Alexey Steele on stage with James Panero
Last Friday I appeared on a panel at the Portrait Society of America's annual conference. The topic was "Realist Revolution and Critical Relevance: Is Main Stream Media Missing an Important Cultural Trend?" My co-panelists were the painters Jacob Collins and Alexey Steele, and the museum director Vern Swanson. The panel was moderated by the painter Jeremy Lipking. The quick answer to the panel's title question is certainly, yes. But has a lack of attention hurt this movement in reviving academic training and classical concerns? Not necessarily. Rather, the loss has gone the other way: the media's ignorance and silence has only ensured that the establishment art world and mainsteam culture miss out on a vital artistic movement.
We at The New Criterion have been laboring to right this wrong for several years through coverage of realism's more important artists. At the panel I revisited the forces that have kept realism from greater public attention: an aesthetic political correctness that has associated realism, at various times, with both fascism and communism, and the emergence of Pop and its market champions that have elevated bad technique over good.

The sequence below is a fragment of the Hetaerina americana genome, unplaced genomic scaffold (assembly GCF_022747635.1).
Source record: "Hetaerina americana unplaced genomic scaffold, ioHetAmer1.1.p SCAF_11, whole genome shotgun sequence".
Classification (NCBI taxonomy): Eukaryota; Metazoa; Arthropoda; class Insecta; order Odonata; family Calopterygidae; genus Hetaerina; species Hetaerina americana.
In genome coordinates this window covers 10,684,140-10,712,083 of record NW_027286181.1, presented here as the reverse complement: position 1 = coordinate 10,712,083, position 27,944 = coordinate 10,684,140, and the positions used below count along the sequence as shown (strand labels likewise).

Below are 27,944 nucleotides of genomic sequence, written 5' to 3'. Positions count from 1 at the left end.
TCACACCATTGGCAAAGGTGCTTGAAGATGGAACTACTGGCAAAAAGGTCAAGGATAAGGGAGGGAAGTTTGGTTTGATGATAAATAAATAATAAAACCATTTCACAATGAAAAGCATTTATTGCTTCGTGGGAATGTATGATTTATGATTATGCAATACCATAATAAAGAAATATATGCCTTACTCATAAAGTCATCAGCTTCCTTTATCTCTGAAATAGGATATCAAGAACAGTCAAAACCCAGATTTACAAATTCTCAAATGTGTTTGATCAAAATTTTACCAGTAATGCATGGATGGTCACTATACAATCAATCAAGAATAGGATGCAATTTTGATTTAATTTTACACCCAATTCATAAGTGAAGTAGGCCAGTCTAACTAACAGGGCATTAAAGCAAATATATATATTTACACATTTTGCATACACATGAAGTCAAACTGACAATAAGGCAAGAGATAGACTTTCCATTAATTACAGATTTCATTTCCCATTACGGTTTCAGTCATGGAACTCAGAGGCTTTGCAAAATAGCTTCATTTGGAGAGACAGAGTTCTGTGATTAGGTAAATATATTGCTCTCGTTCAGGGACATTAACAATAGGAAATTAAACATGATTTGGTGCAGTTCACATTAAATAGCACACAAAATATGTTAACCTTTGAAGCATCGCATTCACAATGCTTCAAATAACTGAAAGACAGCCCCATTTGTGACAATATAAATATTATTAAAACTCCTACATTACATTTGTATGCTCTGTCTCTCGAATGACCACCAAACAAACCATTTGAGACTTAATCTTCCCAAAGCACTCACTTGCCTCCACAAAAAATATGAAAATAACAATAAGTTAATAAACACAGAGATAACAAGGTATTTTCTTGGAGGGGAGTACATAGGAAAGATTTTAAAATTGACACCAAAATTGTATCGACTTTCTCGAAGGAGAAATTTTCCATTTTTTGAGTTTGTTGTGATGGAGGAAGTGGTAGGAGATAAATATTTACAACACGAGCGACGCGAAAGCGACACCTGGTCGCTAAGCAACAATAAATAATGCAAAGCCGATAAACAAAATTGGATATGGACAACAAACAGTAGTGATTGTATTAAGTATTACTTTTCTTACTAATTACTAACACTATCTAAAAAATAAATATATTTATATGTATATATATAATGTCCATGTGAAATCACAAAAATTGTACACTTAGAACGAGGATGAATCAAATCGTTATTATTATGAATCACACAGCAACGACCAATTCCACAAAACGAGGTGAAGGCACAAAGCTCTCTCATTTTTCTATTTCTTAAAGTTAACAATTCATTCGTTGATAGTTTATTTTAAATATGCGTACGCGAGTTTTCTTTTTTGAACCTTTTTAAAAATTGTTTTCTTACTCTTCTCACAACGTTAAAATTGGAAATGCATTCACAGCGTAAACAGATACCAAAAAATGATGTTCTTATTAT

Last December I discussed the market phenomena of Pop in these pages. As a service to our readers, I also want to draw together the various articles and reviews on realism that have recently appeared here.
My initial coverage began with Jacob Collins and the launch of a new classical school, in an article called "The New Old School." My colleague Roger Kimball also wrote on the subject for the Wall Street Journal and here on the Harlem Studio.
Other articles and reviews have concerned the painter Edward Minoff, realism and landscape, the Hudson River School for Landscape, Rear-gardism, and the sculptor Sabin Howard. You can also read my interview with Jacob Collins and listen to the subject on NPR's All Things Considered.
The panel was videotaped, so hopefully the complete discussion will be available for online streaming soon. Alexey Steele's experience in the politically directed art world of Soviet Russia was particularly engaging. Stay tuned.